My holiday spirit? It's complicated.


There’s always that pivotal moment when it’s clear that the holidays have arrived. Sure, the endless toy commercials and fast-paced Christmas shoppers are a pretty good indicator, but for me, the start of holiday madness comes when a Michael Buble song or some other festive tune sneaks onto the radio. After that, it’s like the Christmas plague. The days whiz past in a fast-spreading, eggnog-dripping, tinseled fever, and before long I’m belting along to “Frosty the Snowman” all the way down the Southern State Parkway.

For many, the holiday season is the sweetest time of the year, when the aromas of cinnamon and evergreen waft through our kitchens and living rooms. It’s a time when cheer spreads like wildfire (with apologies to those poor Southern Californians). It’s a time for cold ears but warm hearts, and when giving just a little means a whole lot.

It’s impossible not to get caught up in the fervor, and I always end up giving in. But for me, the winter air brings with it the sting of one particular Christmas past, one that has subtly darkened the mood of the Christmases since. I feel it when I ride the subway, when I walk to my car late at night and at any mention of a shooting — which, if you don’t live under a rock, seems to be on newscasters’ lips every other day. For me, December brings much more than jovial carols and the stylings of Mr. Buble.

It’s crazy to think that four years have come and gone. Dec. 14, 2013, was a blisteringly cold night in the outskirts of Baltimore County, when a man took everything I had in my hands and pockets in a matter of seconds at the point of a gun. That Christmas, he got to take home a beat-up iPhone 4 and a black leather purse containing $28. He also took with him my peace of mind, something that didn’t show up again until months later.

But do you want to know what’s even crazier? According to the Gun Violence Archive, there have been 307 mass shootings in the U.S. in the past year, the most recent in Sutherland, Texas, where a man open fired in a church, killing 26 people. Three hundred seven mass shootings since I last wrote about my experience in this space. Three hundred seven times that a shooting didn’t have to happen.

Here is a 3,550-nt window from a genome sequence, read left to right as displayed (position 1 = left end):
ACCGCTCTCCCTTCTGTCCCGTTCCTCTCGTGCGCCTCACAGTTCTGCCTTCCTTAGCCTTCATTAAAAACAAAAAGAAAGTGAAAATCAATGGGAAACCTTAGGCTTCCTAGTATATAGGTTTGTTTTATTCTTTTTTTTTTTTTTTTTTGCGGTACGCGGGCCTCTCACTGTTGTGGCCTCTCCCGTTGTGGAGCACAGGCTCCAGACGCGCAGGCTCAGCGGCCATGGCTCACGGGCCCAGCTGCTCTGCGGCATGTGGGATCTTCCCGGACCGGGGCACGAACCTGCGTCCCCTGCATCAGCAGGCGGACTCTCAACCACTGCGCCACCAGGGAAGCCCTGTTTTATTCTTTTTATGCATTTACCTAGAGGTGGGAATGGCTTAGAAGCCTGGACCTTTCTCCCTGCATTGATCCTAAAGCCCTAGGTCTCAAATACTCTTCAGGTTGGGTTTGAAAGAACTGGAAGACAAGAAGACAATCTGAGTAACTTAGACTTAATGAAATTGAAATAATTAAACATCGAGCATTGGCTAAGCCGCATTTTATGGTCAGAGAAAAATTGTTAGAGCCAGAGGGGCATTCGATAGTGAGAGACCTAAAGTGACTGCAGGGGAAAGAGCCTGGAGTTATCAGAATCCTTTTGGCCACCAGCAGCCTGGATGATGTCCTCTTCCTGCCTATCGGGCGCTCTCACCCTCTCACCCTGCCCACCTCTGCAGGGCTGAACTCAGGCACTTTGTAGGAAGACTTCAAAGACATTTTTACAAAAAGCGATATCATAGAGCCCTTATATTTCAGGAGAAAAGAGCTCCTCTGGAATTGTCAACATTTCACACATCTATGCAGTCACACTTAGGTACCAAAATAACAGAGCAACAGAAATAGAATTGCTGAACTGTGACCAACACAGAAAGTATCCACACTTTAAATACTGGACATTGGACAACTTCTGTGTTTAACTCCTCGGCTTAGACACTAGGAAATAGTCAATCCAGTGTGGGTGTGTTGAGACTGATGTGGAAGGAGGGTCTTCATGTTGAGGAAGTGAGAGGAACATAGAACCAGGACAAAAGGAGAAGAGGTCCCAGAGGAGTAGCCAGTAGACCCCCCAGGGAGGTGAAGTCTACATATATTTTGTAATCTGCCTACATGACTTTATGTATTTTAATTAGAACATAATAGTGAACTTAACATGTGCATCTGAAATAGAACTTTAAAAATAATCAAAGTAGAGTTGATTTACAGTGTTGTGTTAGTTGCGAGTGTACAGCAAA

No, this isn’t a lecture about gun control or a way for me to voice my political views. I promise it’s not about that. It’s simply a chance to revisit a story about a 20-year-old girl who just wanted to enjoy her Saturday night after class, but instead wound up playing a potentially deadly game she never signed up for. It’s been four long years of frustration and fear and the haunting memories of a pistol pressed firmly against her temple. My temple.

Perhaps my experience has made me more sensitive to how the holidays bring out the best and worst in people. Even during the most giving-focused time of year, many still suffer. I hope the man holding that gun used my $28 to pay it forward. Who knows? Maybe he got his little sister a Barbie doll or took his girlfriend to the movies. Maybe that $28 bought a Christmas present for someone else he loved. I like to think those were his intentions, but of course I’ll never know.

Is it foolish or ignorant for me to believe these incidents don’t have to happen? That we, as caring and considerate human beings, can find a middle or common ground? That another 307 shootings don’t have to happen before I try once more to come to terms with my trauma in a column next Christmas?

I don’t know, maybe I’m wrong. Maybe it’s just a number. Maybe tragedies involving guns are just something that happens somewhere else, so most of don’t have to think about it. But I think we’re all learning the hard way that that’s just not true, and that, in fact, they happen way too often, in all of our backyards.

Maybe it’s just those darn Christmas carols that I can’t get out of my head.

Wantagh native Rebecca Anderson is the editor of the Wantagh and Seaford Herald Citizens and attends Columbia University’s graduate program for journalism. Comments about this column? Randerson@liherald.com.